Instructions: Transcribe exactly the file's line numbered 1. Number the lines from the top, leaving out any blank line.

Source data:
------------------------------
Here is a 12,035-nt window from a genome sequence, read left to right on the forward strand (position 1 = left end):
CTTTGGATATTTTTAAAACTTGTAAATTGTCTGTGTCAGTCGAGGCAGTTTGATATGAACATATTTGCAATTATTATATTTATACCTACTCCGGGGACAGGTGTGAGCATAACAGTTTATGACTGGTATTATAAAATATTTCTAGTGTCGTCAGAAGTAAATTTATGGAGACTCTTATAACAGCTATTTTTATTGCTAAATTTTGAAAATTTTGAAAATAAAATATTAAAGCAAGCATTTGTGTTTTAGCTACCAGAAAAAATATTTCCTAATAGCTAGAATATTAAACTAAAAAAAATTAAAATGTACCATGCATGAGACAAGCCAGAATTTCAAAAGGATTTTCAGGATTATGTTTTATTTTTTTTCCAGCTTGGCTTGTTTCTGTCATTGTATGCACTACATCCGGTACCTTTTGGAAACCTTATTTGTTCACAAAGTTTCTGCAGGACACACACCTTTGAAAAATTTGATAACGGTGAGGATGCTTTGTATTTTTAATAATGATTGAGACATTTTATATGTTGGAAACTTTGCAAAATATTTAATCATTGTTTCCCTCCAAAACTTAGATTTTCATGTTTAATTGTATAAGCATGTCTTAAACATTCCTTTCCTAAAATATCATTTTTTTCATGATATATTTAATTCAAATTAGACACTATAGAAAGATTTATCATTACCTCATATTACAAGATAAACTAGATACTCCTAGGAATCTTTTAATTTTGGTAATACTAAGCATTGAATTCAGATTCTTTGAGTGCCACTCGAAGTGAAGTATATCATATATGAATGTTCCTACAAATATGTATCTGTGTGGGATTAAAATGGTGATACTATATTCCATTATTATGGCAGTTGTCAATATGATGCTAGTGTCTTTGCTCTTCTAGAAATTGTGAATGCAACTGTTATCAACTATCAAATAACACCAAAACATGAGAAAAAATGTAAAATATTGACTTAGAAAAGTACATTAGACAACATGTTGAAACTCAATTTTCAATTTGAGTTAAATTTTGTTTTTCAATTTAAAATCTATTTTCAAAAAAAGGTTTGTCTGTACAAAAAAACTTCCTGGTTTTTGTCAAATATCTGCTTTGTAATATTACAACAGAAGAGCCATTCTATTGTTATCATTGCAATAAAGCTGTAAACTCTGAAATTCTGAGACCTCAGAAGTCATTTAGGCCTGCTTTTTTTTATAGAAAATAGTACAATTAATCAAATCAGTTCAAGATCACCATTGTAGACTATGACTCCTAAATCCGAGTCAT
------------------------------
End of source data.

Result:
Here is a 12,035-nt window from a genome sequence, read left to right on the forward strand (position 1 = left end):